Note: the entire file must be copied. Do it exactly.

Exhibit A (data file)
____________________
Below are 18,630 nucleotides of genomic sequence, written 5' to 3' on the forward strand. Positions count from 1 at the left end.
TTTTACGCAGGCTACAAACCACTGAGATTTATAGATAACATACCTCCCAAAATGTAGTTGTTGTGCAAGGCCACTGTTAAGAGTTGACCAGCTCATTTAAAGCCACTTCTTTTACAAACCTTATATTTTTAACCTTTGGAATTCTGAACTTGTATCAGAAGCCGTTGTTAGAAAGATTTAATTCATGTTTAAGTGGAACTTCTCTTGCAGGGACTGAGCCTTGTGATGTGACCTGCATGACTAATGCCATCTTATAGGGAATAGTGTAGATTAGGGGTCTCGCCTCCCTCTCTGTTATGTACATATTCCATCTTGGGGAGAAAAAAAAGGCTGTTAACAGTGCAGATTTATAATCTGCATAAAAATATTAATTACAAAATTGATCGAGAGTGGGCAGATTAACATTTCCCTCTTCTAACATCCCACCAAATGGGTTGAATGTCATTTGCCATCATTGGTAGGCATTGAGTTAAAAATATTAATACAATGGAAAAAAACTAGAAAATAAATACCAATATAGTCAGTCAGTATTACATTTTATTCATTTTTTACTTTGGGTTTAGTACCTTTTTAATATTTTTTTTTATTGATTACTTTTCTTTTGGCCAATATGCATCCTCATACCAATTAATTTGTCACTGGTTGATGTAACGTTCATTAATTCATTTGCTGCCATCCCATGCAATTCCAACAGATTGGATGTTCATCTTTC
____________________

Below are 18,630 nucleotides of genomic sequence, written 5' to 3' on the forward strand. Positions count from 1 at the left end.
TTTTACGCAGGCTACAAACCACTGAGATTTATAGATAACATACCTCCCAAAATGTAGTTGTTGTGCAAGGCCACTGTTAAGAGTTGACCAGCTCATTTAAAGCCACTTCTTTTACAAACCTTATATTTTTAACCTTTGGAATTCTGAACTTGTATCAGAAGCCGTTGTTAGAAAGATTTAATTCATGTTTAAGTGGAACTTCTCTTGCAGGGACTGAGCCTTGTGATGTGACCTGCATGACTAATGCCATCTTATAGGGAATAGTGTAGATTAGGGGTCTCGCCTCCCTCTCTGTTATGTACATATTCCATCTTGGGGAGAAAAAAAAGGCTGTTAACAGTGCAGATTTATAATCTGCATAAAAATATTAATTACAAAATTGATCGAGAGTGGGCAGATTAACATTTCCCTCTTCTAACATCCCACCAAATGGGTTGAATGTCATTTGCCATCATTGGTAGGCATTGAGTTAAAAATATTAATACAATGGAAAAAAACTAGAAAATAAATACCAATATAGTCAGTCAGTATTACATTTTATTCATTTTTTACTTTGGGTTTAGTACCTTTTTAATATTTTTTTTTATTGATTACTTTTCTTTTGGCCAATATGCATCCTCATACCAATTAATTTGTCACTGGTTGATGTAACGTTCATTAATTCATTTGCTGCCATCCCATGCAATTCCAACAGATTGGATGTTCATCTTTC